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Seven Democrats debate in South Carolina. And helping kelp forests off the West coast.

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Tonight's the last debate before the South Carolina primaries, but it's also the last before Super Tuesday, which includes California and its 494 delegates.

Missouri 4th Highest for ID Theft Complaints

Tax time increases the chance that Missourians will fall victim to a scam. (Veronica Carter)
Tax time increases the chance that Missourians will fall victim to a scam. (Veronica Carter)
February 22, 2016

ST. LOUIS – Missouri ranks fourth in the nation in identity-theft complaints, and the risk of thieves getting your personal information increases during tax season.

AARP has launched a campaign to educate people about protecting themselves from tax-related scams. Bob Juergens, Missouri state coordinator for the AARP Foundation's Tax Aide program, says one key is to make sure the person doing your taxes is reputable.

"Know who's doing your tax return," Juergens warns, "because some of these storefronts that set up, you can go in there and get things done, and they're going to be gone on April 16th – so if you have a problem, you'd have nobody to go to."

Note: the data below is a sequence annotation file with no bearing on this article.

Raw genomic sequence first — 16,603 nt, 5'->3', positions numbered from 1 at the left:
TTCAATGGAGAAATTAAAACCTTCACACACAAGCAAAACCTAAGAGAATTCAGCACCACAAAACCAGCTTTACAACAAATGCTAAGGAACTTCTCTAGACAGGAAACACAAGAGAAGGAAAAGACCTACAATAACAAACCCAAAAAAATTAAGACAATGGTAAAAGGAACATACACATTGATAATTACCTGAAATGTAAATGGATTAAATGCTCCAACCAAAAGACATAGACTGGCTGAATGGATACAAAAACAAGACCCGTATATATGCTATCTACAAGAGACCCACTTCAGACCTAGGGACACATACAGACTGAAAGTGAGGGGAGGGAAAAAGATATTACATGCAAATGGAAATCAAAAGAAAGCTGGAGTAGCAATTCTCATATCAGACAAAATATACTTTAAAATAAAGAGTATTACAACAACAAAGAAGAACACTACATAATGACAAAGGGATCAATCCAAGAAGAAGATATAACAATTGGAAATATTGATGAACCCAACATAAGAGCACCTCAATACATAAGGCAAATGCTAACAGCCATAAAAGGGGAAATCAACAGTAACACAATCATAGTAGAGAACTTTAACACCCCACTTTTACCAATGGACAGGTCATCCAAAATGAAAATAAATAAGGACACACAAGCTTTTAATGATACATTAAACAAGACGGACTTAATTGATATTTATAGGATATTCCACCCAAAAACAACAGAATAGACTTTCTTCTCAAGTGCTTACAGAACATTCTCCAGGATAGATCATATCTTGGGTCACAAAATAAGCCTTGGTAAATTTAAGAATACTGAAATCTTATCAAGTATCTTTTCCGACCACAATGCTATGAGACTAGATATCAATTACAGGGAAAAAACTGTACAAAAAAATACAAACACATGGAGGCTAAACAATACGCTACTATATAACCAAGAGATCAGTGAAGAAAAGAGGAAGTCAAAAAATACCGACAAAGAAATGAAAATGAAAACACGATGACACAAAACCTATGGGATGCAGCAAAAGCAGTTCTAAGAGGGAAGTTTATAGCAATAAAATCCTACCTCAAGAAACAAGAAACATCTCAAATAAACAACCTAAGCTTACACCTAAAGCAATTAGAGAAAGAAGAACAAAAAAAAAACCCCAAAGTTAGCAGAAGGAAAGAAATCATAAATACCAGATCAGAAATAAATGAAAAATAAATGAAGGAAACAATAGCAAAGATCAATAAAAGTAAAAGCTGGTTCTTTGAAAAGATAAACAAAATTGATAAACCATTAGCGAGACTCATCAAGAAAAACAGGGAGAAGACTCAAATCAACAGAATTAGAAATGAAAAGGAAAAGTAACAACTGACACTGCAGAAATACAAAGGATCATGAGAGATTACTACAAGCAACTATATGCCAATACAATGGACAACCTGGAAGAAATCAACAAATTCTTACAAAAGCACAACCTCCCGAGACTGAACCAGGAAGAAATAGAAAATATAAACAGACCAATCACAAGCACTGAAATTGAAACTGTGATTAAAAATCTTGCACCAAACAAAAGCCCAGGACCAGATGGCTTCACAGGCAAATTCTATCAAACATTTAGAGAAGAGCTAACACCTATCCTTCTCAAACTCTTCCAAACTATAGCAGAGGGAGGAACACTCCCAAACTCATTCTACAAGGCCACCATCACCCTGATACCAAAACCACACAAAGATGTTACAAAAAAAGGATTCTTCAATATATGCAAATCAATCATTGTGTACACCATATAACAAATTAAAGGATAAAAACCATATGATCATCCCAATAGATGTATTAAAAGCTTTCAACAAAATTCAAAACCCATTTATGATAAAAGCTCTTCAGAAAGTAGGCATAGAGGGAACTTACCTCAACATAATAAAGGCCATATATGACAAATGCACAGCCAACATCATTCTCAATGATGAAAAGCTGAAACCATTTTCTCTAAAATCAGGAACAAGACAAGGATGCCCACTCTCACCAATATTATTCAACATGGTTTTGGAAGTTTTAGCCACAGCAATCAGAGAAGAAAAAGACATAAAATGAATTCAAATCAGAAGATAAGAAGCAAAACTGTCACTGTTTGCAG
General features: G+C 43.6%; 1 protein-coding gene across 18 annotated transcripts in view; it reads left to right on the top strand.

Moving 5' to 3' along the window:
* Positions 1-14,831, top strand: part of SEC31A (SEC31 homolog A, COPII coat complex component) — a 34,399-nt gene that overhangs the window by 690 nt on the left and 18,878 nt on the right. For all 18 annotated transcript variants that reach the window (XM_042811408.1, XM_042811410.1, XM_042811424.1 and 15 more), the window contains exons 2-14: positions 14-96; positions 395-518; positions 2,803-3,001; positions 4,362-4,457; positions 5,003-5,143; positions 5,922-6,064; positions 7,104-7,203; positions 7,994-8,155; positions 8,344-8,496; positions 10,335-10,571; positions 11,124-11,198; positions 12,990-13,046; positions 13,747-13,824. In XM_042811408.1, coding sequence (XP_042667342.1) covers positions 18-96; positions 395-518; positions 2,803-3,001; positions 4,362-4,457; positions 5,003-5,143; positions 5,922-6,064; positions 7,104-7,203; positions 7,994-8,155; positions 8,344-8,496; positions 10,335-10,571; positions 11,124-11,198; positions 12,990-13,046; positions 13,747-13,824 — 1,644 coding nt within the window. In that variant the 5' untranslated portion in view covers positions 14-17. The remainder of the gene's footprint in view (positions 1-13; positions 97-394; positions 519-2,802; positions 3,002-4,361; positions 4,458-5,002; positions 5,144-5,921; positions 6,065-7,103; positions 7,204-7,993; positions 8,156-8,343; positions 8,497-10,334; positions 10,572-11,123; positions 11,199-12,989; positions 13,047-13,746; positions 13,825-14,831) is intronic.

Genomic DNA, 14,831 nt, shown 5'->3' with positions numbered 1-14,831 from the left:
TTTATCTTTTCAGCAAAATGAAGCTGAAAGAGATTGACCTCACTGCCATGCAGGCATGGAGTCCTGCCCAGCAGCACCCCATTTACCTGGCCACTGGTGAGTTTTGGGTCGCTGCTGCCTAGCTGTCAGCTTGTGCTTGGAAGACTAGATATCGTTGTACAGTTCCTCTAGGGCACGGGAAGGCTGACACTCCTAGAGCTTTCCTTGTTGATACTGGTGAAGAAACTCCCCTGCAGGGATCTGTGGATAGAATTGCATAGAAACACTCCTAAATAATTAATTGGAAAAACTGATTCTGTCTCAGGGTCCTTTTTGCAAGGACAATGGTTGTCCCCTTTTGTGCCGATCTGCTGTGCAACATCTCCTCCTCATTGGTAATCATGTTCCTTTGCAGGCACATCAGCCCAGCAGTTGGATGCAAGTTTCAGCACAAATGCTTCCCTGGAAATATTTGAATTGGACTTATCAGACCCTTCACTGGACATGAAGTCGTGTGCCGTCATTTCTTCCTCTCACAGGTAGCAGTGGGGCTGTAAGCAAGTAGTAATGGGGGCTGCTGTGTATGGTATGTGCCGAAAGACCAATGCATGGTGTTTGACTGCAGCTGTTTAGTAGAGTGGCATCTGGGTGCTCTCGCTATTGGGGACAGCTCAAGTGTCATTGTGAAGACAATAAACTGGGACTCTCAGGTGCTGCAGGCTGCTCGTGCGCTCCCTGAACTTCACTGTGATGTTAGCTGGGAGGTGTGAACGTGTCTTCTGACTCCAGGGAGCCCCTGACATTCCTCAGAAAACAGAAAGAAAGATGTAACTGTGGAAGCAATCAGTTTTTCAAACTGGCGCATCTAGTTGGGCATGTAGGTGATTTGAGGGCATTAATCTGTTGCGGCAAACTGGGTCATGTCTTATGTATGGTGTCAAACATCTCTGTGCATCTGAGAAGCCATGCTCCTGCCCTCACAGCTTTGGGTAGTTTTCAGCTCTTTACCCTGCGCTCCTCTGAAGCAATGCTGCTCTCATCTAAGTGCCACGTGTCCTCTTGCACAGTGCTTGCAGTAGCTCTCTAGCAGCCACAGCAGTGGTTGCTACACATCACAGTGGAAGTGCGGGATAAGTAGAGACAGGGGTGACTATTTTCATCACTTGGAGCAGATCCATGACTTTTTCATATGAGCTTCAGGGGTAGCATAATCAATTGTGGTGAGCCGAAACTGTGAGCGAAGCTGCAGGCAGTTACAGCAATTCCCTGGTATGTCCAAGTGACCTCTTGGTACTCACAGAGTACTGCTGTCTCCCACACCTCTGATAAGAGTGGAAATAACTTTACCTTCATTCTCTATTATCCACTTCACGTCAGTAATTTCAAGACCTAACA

The Federal Trade Commission says people make themselves easy targets for identity theft by failing to lock their mailboxes, leaving important paperwork in an unlocked vehicle, and failing to properly destroy documents that contain personal information.

Juergens recommends mailing your completed income-tax return as early in the season as possible to prevent someone else from filing using your Social Security number. Shred your documents instead of just throwing them away, and don't give out your personal information unless you're sure it's for a legitimate reason.

"Be protective of it, because all that's required to file a fraudulent tax return in your name is a date of birth, a Social Security card and your name," he says. "If they have that information, they can make the rest of the tax return."

AARP is also warning about a tax-time scam that has hit Missouri. Someone calls pretending to be from the Internal Revenue Service, saying you owe back taxes and demanding an immediate payment – even threatening jail time.

Don't fall for it, says Juergens. The IRS never contacts anyone over the telephone like that.

The AARP Foundation's Tax Aide program is the nation's largest free, tax preparation program staffed by trained, IRS-certified volunteers. Tax Aide sites can be located online.

Veronica Carter, Public News Service - MO